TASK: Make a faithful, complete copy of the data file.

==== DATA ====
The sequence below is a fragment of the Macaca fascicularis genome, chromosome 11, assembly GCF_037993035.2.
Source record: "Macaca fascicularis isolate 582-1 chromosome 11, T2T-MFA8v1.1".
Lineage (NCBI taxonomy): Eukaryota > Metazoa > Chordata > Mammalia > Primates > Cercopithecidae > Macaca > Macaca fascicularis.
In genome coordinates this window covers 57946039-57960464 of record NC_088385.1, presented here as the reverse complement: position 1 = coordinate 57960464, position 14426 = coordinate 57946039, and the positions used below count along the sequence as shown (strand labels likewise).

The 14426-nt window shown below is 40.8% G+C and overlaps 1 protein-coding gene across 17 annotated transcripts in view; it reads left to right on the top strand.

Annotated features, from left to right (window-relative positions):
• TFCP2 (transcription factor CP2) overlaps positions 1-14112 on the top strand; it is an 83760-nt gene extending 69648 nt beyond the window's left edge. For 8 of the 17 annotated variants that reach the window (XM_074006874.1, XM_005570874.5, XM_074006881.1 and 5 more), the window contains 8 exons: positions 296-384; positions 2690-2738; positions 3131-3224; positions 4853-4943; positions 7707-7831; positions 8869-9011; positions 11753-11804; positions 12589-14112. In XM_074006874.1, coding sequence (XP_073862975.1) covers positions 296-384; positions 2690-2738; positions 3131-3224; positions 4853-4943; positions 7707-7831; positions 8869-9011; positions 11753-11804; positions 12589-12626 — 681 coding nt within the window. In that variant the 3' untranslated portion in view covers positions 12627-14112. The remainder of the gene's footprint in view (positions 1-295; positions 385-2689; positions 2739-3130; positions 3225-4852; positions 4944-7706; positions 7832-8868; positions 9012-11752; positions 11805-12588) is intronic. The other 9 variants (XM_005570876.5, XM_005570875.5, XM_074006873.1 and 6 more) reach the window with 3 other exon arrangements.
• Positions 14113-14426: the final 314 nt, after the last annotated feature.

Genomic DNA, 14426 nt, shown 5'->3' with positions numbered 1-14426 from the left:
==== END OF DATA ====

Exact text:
The sequence below is a fragment of the Macaca fascicularis genome, chromosome 11, assembly GCF_037993035.2.
Source record: "Macaca fascicularis isolate 582-1 chromosome 11, T2T-MFA8v1.1".
Lineage (NCBI taxonomy): Eukaryota > Metazoa > Chordata > Mammalia > Primates > Cercopithecidae > Macaca > Macaca fascicularis.
In genome coordinates this window covers 57946039-57960464 of record NC_088385.1, presented here as the reverse complement: position 1 = coordinate 57960464, position 14426 = coordinate 57946039, and the positions used below count along the sequence as shown (strand labels likewise).

The 14426-nt window shown below is 40.8% G+C and overlaps 1 protein-coding gene across 17 annotated transcripts in view; it reads left to right on the top strand.

Annotated features, from left to right (window-relative positions):
• TFCP2 (transcription factor CP2) overlaps positions 1-14112 on the top strand; it is an 83760-nt gene extending 69648 nt beyond the window's left edge. For 8 of the 17 annotated variants that reach the window (XM_074006874.1, XM_005570874.5, XM_074006881.1 and 5 more), the window contains 8 exons: positions 296-384; positions 2690-2738; positions 3131-3224; positions 4853-4943; positions 7707-7831; positions 8869-9011; positions 11753-11804; positions 12589-14112. In XM_074006874.1, coding sequence (XP_073862975.1) covers positions 296-384; positions 2690-2738; positions 3131-3224; positions 4853-4943; positions 7707-7831; positions 8869-9011; positions 11753-11804; positions 12589-12626 — 681 coding nt within the window. In that variant the 3' untranslated portion in view covers positions 12627-14112. The remainder of the gene's footprint in view (positions 1-295; positions 385-2689; positions 2739-3130; positions 3225-4852; positions 4944-7706; positions 7832-8868; positions 9012-11752; positions 11805-12588) is intronic. The other 9 variants (XM_005570876.5, XM_005570875.5, XM_074006873.1 and 6 more) reach the window with 3 other exon arrangements.
• Positions 14113-14426: the final 314 nt, after the last annotated feature.

Genomic DNA, 14426 nt, shown 5'->3' with positions numbered 1-14426 from the left: